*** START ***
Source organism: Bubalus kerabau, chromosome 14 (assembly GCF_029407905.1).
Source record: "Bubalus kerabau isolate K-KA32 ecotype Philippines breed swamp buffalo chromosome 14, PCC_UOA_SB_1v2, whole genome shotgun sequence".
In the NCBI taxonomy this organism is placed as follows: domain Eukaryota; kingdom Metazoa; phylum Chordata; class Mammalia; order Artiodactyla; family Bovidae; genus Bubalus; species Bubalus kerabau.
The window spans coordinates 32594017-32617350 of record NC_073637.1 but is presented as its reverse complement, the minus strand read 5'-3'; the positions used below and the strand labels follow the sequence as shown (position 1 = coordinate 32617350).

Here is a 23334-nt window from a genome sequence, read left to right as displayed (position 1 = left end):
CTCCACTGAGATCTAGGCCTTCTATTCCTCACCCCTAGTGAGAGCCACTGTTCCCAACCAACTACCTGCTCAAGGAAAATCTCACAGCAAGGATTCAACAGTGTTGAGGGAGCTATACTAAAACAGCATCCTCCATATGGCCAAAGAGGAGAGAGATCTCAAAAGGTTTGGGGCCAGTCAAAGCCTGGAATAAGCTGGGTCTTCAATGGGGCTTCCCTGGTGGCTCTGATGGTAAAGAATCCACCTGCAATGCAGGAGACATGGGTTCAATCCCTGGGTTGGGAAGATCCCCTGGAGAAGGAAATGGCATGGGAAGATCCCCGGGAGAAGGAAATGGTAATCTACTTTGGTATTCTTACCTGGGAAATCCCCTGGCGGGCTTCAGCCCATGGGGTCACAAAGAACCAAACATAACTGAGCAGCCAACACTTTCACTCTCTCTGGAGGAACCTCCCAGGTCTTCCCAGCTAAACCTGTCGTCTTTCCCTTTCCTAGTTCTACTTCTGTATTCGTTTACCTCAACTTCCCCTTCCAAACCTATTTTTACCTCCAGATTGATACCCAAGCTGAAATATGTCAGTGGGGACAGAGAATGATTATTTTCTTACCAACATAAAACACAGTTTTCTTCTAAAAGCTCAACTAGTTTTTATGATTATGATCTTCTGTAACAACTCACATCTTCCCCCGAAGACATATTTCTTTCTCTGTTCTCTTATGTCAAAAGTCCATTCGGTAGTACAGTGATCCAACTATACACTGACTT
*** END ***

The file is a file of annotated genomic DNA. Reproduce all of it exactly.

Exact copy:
Source organism: Bubalus kerabau, chromosome 14 (assembly GCF_029407905.1).
Source record: "Bubalus kerabau isolate K-KA32 ecotype Philippines breed swamp buffalo chromosome 14, PCC_UOA_SB_1v2, whole genome shotgun sequence".
In the NCBI taxonomy this organism is placed as follows: domain Eukaryota; kingdom Metazoa; phylum Chordata; class Mammalia; order Artiodactyla; family Bovidae; genus Bubalus; species Bubalus kerabau.
The window spans coordinates 32594017-32617350 of record NC_073637.1 but is presented as its reverse complement, the minus strand read 5'-3'; the positions used below and the strand labels follow the sequence as shown (position 1 = coordinate 32617350).

Here is a 23334-nt window from a genome sequence, read left to right as displayed (position 1 = left end):
CTCCACTGAGATCTAGGCCTTCTATTCCTCACCCCTAGTGAGAGCCACTGTTCCCAACCAACTACCTGCTCAAGGAAAATCTCACAGCAAGGATTCAACAGTGTTGAGGGAGCTATACTAAAACAGCATCCTCCATATGGCCAAAGAGGAGAGAGATCTCAAAAGGTTTGGGGCCAGTCAAAGCCTGGAATAAGCTGGGTCTTCAATGGGGCTTCCCTGGTGGCTCTGATGGTAAAGAATCCACCTGCAATGCAGGAGACATGGGTTCAATCCCTGGGTTGGGAAGATCCCCTGGAGAAGGAAATGGCATGGGAAGATCCCCGGGAGAAGGAAATGGTAATCTACTTTGGTATTCTTACCTGGGAAATCCCCTGGCGGGCTTCAGCCCATGGGGTCACAAAGAACCAAACATAACTGAGCAGCCAACACTTTCACTCTCTCTGGAGGAACCTCCCAGGTCTTCCCAGCTAAACCTGTCGTCTTTCCCTTTCCTAGTTCTACTTCTGTATTCGTTTACCTCAACTTCCCCTTCCAAACCTATTTTTACCTCCAGATTGATACCCAAGCTGAAATATGTCAGTGGGGACAGAGAATGATTATTTTCTTACCAACATAAAACACAGTTTTCTTCTAAAAGCTCAACTAGTTTTTATGATTATGATCTTCTGTAACAACTCACATCTTCCCCCGAAGACATATTTCTTTCTCTGTTCTCTTATGTCAAAAGTCCATTCGGTAGTACAGTGATCCAACTATACACTGACTT